Once in a while, it’s good to get away from the hustle and bustle of the city. States set aside several tracks of land in order to preserve the beauty of nature, Here’s a list of local Arkansas state parks for you and your family to visit.
COVID-19 Update: Many state parks are open with certain restrictions. According to the Arkansas State Parks website, “day use areas, such trails used for hiking, mountain biking, and wildlife watching with the exception of swimming beaches, playgrounds, and some trails” are open. Click here for the latest information.
103 Franklin Street – Washington
1564 Hwy 32 East – Ashdown
Fans of birds and bass need to visit. The nearly 30,000 acre lake is stocked with bass, crappie and catfish. The park also enjoys being an Audubon-designated Important Bird Area.
County Road 9, South of Hwy 160 – Bradley
Visit the final resting place of Arkansas’s first governor, James Sevier Conway.
2370 Columbia Rd. – McNeil/Magnolia
This state park is the first environmental education state park. Learn all about local plants and mineral springs in the new park visitor center. Stay the night at a tent site.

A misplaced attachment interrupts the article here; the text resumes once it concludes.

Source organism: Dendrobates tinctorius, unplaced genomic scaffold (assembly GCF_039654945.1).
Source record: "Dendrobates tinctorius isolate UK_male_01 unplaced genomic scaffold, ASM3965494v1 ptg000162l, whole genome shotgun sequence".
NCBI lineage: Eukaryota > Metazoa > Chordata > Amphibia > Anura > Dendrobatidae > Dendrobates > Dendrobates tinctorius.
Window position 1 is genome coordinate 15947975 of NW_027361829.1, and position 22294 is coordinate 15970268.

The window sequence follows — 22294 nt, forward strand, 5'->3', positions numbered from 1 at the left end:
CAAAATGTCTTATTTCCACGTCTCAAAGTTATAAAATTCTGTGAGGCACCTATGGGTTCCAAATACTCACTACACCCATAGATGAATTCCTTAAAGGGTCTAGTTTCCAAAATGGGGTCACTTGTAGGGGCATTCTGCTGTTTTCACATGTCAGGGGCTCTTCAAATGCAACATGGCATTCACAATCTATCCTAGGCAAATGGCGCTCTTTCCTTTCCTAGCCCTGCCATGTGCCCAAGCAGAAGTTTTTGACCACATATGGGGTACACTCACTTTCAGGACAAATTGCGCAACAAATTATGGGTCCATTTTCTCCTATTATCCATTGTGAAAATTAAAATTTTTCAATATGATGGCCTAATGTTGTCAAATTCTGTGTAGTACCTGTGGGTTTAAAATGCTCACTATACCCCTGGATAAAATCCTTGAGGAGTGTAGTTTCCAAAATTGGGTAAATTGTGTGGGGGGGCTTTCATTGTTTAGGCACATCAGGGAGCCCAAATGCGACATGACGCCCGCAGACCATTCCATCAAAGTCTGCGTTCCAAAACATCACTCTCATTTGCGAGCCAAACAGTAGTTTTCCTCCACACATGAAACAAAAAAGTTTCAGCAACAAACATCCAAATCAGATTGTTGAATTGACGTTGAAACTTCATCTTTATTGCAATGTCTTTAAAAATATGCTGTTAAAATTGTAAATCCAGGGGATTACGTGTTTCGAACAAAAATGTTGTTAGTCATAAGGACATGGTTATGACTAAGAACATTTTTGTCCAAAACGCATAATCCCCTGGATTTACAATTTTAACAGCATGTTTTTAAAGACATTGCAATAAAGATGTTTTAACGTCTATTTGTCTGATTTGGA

1980 Hwy 278 West – Wickes
For those looking for a bit of a thrill, take on the Class IV rapids here. For those looking for a less extreme experience, walk the four scenic trails.
103 East Park – Kirby
Photographers need to check this park out with the Lake Greeson, mountains and unique rock formations. Ride your ATV on the Bear Cycle Trail.
563 Hwy. 387 – Bluff City
Camp along the lake and ride your bike up the trail from the shore to the ridges. Enjoy peace and quiet exploring the trails. A short drive away is the Poison Spring Battleground State Park.
209 State Park Road – Murfreesboro
People come from all over the world to this park for one thing: diamonds. Roll up your sleeves and dig for these precious gems. Will you get lucky?
3877 HIghway 88 West – Mena
See some stunning views of Arkansas from the top of the second highest peak in the state, Rich Mountain. Keep your eyes open on the three trails to see native wildlife like deer, raccoons and maybe an American black bear. Camp in the Ouachita forest or splurge a little at the lodge.
These are just local Arkansas state parks. If you want to explore more Arkansas State Parks, check out their website.
And while you’re driving around…